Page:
Saturday, April 6, 2013

TMNT (Vol. 1) #23


Publication date: July, 1989 (cover), August, 1989 (indicia)


Story and art: Mark Martin

“Totally Hacked!”

Summary:

After a lengthy recap of the previous two installments, we catch up with Dale in the utopian future of 1995.  Dale is peeved that she was tricked and the world is going to be invaded by the Skwal soon, so she marches into the forest to think.  She’s approached by the Fannywhacker, a vigilante (and anthropomorphic rat) who targets truants because hooky is the only crime left in the world.  Dale reminds him that it’s Sunday and Fannywhacker laments that all he wants is to live in a world polluted by crime and violence so he’ll have something to do.  Realizing that Fannywhacker is on her side, Dale puts him into her time machine and sends him back into history to undo her mistake.


In 1988, April feeds her four new pet turtles.  The turtles aren’t fond of being kept in a terrarium, but haven’t the strength to escape, so they make the best of the situation.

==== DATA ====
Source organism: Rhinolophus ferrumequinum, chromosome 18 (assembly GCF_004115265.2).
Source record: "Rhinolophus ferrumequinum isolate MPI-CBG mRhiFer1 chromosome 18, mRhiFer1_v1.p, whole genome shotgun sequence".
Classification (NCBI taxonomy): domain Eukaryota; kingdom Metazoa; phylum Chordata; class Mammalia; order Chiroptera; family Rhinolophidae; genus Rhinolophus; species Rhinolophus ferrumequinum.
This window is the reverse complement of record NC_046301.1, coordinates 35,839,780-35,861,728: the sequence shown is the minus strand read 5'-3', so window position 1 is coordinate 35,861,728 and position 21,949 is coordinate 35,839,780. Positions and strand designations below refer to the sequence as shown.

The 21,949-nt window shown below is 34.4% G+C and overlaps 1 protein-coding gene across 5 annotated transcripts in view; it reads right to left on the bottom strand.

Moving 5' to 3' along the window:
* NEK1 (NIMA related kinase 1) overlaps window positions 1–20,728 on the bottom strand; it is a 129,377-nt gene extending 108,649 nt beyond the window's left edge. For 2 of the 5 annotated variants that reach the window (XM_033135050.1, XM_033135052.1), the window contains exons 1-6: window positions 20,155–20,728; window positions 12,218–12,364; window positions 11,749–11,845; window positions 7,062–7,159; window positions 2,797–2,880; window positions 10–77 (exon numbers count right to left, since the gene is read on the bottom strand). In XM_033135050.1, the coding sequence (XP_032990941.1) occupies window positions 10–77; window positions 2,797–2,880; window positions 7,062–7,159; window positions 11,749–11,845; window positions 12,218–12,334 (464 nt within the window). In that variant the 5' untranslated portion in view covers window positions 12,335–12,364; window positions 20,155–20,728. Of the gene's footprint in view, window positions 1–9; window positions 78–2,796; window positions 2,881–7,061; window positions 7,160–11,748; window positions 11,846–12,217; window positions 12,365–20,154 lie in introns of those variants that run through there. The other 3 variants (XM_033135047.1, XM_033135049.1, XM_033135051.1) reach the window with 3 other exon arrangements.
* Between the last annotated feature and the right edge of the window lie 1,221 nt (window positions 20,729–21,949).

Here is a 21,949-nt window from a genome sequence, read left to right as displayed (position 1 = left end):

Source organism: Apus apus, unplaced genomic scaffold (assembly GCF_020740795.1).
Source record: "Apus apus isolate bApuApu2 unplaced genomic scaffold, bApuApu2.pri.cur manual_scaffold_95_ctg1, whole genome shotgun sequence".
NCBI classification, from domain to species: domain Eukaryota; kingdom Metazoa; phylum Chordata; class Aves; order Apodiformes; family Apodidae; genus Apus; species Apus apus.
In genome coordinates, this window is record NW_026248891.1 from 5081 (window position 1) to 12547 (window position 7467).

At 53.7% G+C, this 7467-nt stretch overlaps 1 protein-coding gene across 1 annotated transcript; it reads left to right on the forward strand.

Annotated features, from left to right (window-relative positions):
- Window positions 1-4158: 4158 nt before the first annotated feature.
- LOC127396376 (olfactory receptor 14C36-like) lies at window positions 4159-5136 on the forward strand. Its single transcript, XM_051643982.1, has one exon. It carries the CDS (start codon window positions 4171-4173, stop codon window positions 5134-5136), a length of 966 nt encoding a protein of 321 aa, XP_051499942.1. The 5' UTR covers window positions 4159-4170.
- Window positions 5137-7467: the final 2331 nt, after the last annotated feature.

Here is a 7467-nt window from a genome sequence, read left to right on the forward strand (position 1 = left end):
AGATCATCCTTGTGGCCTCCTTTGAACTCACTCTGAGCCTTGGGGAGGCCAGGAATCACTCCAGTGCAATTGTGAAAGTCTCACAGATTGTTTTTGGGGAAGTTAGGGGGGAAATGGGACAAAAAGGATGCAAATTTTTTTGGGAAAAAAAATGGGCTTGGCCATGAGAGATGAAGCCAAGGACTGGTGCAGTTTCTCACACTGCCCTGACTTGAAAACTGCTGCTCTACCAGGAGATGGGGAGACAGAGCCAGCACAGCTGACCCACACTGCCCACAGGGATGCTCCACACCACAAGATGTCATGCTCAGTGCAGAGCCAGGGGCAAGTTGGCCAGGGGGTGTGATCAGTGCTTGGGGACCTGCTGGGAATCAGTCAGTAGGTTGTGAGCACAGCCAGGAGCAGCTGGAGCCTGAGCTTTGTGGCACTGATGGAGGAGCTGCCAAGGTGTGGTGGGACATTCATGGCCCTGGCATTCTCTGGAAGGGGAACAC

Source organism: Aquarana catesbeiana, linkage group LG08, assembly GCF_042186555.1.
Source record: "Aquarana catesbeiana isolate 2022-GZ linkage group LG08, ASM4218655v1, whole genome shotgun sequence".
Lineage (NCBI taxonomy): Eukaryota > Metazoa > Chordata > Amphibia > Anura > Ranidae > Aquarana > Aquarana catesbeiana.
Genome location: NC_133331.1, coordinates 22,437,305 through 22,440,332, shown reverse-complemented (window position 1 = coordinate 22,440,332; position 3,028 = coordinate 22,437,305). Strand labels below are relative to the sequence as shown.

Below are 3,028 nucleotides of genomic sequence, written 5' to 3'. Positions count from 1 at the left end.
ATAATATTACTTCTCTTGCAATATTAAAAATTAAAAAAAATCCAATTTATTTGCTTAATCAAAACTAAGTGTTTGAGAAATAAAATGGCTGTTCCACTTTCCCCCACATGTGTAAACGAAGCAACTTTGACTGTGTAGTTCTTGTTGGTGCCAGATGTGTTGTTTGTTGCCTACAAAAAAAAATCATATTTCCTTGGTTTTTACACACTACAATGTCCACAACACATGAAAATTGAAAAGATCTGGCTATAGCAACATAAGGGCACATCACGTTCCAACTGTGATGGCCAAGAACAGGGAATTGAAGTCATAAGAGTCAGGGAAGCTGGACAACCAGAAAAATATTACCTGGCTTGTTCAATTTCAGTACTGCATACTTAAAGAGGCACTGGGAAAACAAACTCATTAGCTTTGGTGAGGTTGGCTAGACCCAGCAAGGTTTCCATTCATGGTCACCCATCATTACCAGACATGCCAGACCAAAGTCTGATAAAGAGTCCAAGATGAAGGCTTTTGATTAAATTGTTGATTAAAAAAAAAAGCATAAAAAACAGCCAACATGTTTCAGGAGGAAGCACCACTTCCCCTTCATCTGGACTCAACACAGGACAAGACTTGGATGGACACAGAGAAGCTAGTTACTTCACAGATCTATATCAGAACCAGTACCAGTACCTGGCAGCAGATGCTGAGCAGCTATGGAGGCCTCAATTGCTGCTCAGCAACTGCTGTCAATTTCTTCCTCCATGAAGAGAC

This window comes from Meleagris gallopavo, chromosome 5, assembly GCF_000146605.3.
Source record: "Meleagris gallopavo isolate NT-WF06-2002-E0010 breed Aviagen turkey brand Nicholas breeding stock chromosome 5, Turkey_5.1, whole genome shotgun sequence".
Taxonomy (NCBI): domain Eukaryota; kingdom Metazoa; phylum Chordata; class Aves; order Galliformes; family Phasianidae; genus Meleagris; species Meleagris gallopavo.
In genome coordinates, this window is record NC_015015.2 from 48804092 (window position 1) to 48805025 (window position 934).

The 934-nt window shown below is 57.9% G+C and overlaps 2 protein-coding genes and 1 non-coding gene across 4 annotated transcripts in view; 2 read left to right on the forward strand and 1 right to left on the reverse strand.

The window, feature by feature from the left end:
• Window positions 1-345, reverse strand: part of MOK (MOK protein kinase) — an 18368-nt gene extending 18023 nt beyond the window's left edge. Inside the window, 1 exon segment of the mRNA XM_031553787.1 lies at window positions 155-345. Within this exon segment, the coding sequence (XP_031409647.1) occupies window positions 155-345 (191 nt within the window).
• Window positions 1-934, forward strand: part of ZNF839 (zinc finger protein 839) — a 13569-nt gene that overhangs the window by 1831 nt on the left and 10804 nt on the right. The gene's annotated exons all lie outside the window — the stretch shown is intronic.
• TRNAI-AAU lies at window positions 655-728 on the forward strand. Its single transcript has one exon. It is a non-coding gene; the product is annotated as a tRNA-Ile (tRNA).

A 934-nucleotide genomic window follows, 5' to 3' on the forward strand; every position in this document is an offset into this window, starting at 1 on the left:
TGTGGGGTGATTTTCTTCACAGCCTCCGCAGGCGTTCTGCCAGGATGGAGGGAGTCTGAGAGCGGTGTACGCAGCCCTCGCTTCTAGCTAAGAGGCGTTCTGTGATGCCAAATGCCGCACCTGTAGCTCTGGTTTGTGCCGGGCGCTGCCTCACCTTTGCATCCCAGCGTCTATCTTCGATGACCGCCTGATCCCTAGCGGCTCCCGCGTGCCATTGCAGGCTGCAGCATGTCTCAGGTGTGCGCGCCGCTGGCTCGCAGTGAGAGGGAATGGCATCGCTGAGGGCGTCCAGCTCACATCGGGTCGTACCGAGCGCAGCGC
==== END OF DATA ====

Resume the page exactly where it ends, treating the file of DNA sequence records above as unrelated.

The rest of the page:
2,000,000 BC, Fannywhacker arrives shortly after Dale’s first trip to that period.  He finds the homo habilis and decides that the only way to reintroduce violence to human evolution is to bully the ape-man.  Unfortunately, creature comforts have turned the homo habilis into a sissy and he refuses to fight back.  Eventually, after destroying all the things Dale brought back from the future, Fannywhacker succeeds in enraging the homo habilis and escapes in the time machine just as the homo habilis gives up his thoughts of peace and harmony in exchange for malice and cruelty.

Having successfully repaired the time stream, Fannywhacker is restored to his original identity: Millionaire Boo Swain, alias Gnatrat.  Unfortunately, the time machine blinks out of existence before completing its journey back to 1995.

In 1988, the Turtles are restored to being teenage mutants and bust out of their terrarium in April’s apartment.


Elsewhere, Splinter fortifies himself in his secret chamber to watch anime.  He’s interrupted by Gnatrat, who was left stranded in 1988 when the time machine disappeared.  Gnatrat asks Splinter for help and Splinter suggests they manipulate the morbidly obese superhero Supperman.  They’ll feed him until he goes into a state of suspended animation, then Gnatrat will perform a Vulcan mind-meld with him until he wakes up in 1995.